Richard Drew/Associated Press
Richard Drew/Associated Press
NEW YORK – In torn jeans and saddled with a black backpack, Andrew Witten glances up and down the street for police. The 51-year-old then whips out a black marker scribbles “Zephyr” on a wall covered with movie posters. He admires his work for a few seconds before his tattooed arms reach for his daughter, holding her hand as he briskly walks away.
Witten and a generation of urban latchkey kids who spray-painted their initials all over Manhattan in the 1970s and ’80s and landed in the city’s street art scene are coming of age – middle age, that is.
And like Witten, a 51-year-old single father, some street artists considered now to be graffiti elders are having trouble putting away their spray-paint cans. As Witten said, “I’m ready. I could go tonight.”
“I’m chronologically old to be out there doing it,” Witten admits with a playful smile. “I’m sure I can’t run quite as fast.”
Witten built a reputation as a master at spray-painting extravagant graffiti pieces on freight and subway trains, called train-bombing, in the neighborhoods where he now teaches his 6-year-old daughter, Lulu, to skateboard. For him, spray-painting other people’s property with his nickname, or tag, is almost an addiction, and danger is part of the drug. Crawling under barbed wire, ducking from police officers, even being shot at is all part of the experience.
But with an artist’s heart, Witten describes painting graffiti in more poetic terms. He calls it a freeing experience, in which the silence of night gives way to the hiss and mist of the spray rising into the moonlight.
Angel Ortiz recently served 41 days of a 50-day sentence in the Rikers Island jail system after being busted for spraying his tag, LA Roc, on a billboard in March of last year. For decades, Ortiz, 45, has been known on Manhattan’s Lower East Side as LA II. A traumatic loss of a girlfriend brought him out of a 14-year hiatus from graffiti writing. He has since been caught three times spraying his tag on property, each time while walking a friend’s dog.
“Everywhere that dog stopped to pee, I would write my name,” Ortiz says. “The streets were like my canvases. I just started writing my name everywhere.”
When a pair of police officers smelled the fresh paint and nabbed Ortiz, they asked if he saw himself as too old to be doing graffiti. But even now, Ortiz keeps a spray can or marker in his pocket to satisfy that incessant itch to tag mailboxes, signs and fire hydrants.
Ortiz often recalls those golden days in the ’80s, when graffiti became the focal point of the counterculture art world, and he partied with Madonna and Andy Warhol. He still lives in the neighborhood where a young art school dropout named Keith Haring showed up at his doorstep in cutoff jeans and glasses asking about his tagging style.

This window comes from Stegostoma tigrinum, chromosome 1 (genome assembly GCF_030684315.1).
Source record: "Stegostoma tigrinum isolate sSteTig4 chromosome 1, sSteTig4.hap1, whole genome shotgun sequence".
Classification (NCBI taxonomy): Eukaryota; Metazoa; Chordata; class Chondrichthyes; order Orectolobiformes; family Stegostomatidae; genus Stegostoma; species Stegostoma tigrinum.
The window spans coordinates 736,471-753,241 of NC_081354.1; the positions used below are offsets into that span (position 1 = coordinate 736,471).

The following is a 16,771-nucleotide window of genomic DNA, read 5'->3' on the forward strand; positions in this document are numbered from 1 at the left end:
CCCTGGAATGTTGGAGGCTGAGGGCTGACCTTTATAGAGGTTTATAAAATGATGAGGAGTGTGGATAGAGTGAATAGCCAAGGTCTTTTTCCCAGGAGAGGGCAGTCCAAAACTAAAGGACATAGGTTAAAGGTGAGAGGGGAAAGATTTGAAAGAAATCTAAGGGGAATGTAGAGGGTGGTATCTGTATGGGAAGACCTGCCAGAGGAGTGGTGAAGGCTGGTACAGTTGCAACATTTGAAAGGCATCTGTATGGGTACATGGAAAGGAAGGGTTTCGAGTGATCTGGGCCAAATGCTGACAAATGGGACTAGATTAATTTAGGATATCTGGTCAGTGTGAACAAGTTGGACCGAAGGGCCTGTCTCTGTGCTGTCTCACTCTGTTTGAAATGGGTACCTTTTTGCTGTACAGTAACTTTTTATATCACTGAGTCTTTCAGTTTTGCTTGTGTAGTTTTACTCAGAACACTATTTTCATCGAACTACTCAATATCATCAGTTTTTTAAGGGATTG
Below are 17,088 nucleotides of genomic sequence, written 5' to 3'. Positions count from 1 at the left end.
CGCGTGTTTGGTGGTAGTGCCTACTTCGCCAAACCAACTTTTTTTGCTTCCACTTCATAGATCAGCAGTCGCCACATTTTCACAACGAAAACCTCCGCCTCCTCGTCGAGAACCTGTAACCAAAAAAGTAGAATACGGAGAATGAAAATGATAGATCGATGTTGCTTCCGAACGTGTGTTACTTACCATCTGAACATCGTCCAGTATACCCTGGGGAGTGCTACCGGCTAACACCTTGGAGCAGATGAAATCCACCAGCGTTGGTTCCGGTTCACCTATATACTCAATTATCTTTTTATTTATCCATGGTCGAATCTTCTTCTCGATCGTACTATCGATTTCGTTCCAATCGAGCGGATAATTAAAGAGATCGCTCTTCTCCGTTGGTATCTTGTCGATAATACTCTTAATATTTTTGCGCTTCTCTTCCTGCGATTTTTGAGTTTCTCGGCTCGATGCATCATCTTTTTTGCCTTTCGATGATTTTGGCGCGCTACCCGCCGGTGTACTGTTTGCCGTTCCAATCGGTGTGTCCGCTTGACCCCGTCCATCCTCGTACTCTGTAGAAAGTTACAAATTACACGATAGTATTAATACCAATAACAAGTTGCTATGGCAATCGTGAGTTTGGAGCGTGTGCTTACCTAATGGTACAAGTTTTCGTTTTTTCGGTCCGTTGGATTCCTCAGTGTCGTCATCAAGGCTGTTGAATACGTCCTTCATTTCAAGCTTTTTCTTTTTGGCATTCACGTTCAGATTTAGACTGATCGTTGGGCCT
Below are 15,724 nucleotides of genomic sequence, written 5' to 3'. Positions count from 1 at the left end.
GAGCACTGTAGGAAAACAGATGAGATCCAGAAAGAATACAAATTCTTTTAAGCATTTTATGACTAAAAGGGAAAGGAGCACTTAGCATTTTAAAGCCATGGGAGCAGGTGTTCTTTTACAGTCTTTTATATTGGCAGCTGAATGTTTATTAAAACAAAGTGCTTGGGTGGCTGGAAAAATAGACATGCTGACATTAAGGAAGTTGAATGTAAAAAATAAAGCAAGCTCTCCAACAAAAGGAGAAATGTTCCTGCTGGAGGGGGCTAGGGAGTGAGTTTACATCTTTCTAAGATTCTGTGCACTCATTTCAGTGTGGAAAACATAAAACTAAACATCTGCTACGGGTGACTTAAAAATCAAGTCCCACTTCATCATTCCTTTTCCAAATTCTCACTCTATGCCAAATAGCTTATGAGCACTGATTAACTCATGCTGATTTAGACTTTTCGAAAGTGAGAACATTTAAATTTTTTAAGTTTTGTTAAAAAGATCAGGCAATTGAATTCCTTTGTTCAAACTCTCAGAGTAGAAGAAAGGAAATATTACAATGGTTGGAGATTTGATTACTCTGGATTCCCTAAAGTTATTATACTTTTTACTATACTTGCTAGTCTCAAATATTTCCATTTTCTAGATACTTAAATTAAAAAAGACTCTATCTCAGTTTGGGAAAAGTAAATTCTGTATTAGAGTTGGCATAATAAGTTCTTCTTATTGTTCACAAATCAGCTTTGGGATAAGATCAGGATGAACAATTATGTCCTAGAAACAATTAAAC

Graffiti documentarian and photographer Henry Chalfant looks back at Ortiz’s heyday as a revolutionary time period in street art.
“The culture is gone really,” Chalfant said. “The culture that was alive in the ’70s and ’80s doesn’t exist anymore.”
Artists gleaned the raw style off street kids, while tunnel-hopping graffiti writers honed in on their artistic abilities to be commercially successful. It was a time when graffiti tagging exploded into battles over the artists who could produce the most visually edgy, elaborate murals in the most dangerous, inaccessible places without getting caught.
Chalfant said change came when the Metropolitan Transportation Authority took over the New York regional train system and manufacturers started to build paint-resistant trains. Police also aggressively cracked down on graffiti in the ’80s and ’90s.
“The whole scene has evolved to something beyond just writing your name,” Chalfant points out. “Artists are making comments about culture, about society. It’s a personal vision of an artist.”
Ortiz now spends his days painting, peddling his art to galleries and buyers. He never quite rose to the level of fame as some of his graffiti counterparts, and the appetite for graffiti art has diminished in the U.S. art world.
Long past Haring’s death, Ortiz claims he rarely gets credit for the collaborations he and Haring did together, although his LA Roc tags are displayed on numerous Haring pieces.
Witten’s brush with fame now often comes with his freelance art writing and his sporadic visits to his daughter’s school, where he teaches her classmates how to draw. Lulu knows her father draws “crazy art,” a term she picked up from seeing graffiti on trains.
From time to time, the thought of spending a few hours in a deserted freight yard still crosses Witten’s mind. Taking into consideration his daughter, he won’t admit if he still train-bombs. But he won’t say he doesn’t, either.
“I’ll decide when I’m too old,” he says. “Fortunately, there’s no forced retirement in graffiti.”